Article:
That's actually what has to happen with any real tax reform.  The tax code right now is insanely complicated.  Simplifying the tax code, by definition, means lowering the nominal rates in exchange for reducing or eliminating the credits and deductions.  The people who benefit from the existing code are the ones who get the credits and deductions.  Take away the credits and deductions, and even the lower nominal rates mean higher overall payments to the IRS for some people.  That's the short version, but tax reform is all about tradeoffs.  Someone's true tax rate goes up, in exchange for someone else's true rate going down.

On the basis of that, I didn't think the Republicans would do anything like real tax reform.  I thought they'd just go for a simple set of tax cuts because... why bother imposing costs on anyone?  Pass a budget resolution giving themselves the authority to increase the deficit for 10 years without any Democratic votes, cut some rates, include some spending cuts to allow a few tax cuts to remain permanent, and Bob's your uncle.  There's a Republican plan.  Doing anything else would mean someone's taxes go up.

Enter Grover Norquist.  Norquist is the founder of Americans for Tax Reform, and the guy who goes around asking every Republican in the country to sign a pledge indicating that they will never, under pain of execution of their puppies, raise any taxes ever.  The Norquist pledge has been a big deal in Republican politics for a loooooong time.  And yet... with a Republican tax plan making the rounds that includes a bunch of peoples' taxes going up... Norquist doesn't seem to be a factor.  What's the deal?  Possibilities to consider.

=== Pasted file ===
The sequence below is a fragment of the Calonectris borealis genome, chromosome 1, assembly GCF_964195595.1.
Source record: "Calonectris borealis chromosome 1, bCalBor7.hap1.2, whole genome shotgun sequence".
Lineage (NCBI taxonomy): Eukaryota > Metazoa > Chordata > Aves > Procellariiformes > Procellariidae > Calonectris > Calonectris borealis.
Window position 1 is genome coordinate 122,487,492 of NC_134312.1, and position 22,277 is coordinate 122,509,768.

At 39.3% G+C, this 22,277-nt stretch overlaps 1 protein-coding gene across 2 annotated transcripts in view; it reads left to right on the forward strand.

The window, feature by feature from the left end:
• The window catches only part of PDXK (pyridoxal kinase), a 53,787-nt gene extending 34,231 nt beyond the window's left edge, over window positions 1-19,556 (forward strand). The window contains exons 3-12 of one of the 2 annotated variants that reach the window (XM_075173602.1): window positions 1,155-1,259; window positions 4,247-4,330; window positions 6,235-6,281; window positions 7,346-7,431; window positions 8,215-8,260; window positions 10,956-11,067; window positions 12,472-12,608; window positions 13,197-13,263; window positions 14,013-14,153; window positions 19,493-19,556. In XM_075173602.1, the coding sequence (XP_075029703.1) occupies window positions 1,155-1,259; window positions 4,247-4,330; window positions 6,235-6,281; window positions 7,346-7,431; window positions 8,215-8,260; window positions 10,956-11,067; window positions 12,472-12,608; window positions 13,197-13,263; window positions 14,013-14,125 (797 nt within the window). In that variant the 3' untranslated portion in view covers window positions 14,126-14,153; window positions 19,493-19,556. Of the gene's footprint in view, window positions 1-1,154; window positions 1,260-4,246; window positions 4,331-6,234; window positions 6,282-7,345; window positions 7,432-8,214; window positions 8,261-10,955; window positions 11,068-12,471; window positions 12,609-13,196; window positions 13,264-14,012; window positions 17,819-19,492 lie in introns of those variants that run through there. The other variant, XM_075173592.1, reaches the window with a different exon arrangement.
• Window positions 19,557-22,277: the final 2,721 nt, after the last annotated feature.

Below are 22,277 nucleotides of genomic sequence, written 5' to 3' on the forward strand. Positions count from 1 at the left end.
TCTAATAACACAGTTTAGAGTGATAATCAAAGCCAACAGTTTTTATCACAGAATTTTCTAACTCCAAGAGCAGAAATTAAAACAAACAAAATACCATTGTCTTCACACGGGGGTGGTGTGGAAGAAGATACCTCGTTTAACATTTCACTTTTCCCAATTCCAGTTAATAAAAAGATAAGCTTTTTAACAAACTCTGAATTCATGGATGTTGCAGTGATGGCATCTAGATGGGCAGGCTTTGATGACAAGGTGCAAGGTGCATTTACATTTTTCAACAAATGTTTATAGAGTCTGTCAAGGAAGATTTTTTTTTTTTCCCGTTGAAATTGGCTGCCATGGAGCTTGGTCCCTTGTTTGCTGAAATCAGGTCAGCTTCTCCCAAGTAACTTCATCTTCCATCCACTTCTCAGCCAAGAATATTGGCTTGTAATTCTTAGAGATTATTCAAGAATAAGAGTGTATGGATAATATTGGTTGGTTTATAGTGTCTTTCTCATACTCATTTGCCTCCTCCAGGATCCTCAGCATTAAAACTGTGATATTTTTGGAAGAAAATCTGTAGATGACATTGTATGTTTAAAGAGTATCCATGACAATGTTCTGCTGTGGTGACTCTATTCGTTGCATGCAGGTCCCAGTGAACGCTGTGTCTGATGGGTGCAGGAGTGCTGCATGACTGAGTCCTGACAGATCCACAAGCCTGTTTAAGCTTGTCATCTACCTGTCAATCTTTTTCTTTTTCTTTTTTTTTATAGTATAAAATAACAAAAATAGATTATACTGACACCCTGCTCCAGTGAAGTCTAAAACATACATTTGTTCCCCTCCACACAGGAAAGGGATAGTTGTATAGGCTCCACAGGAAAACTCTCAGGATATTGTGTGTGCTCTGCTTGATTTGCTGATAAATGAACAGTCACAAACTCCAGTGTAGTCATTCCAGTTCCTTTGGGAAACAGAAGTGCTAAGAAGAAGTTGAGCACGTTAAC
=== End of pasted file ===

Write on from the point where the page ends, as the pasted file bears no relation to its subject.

1)  Maybe Norquist was more a product of his times than a driver of politics.  After Poppy Bush broke his "no new taxes" pledge, the GOP reacted, and Norquist was a part of that reaction, but a symptom rather than a cause.

2)  Maybe when Obama got the GOP to break the Norquist pledge during the "fiscal cliff" negotiations, he broke Norquist!  When the Bush tax cuts expired in 2011 (and then again in 2013 after they were extended for two more years), Norquist tried to push the GOP to insist that all of Bush's tax cuts were retained.  Obama negotiated a $400K cutoff.  The cutoff itself was pointless because anybody making more than that does it through capital gains rather than salary, and capital gains are taxed separately anyway, but maybe all it took was breaking the pledge once and suffering no consequences.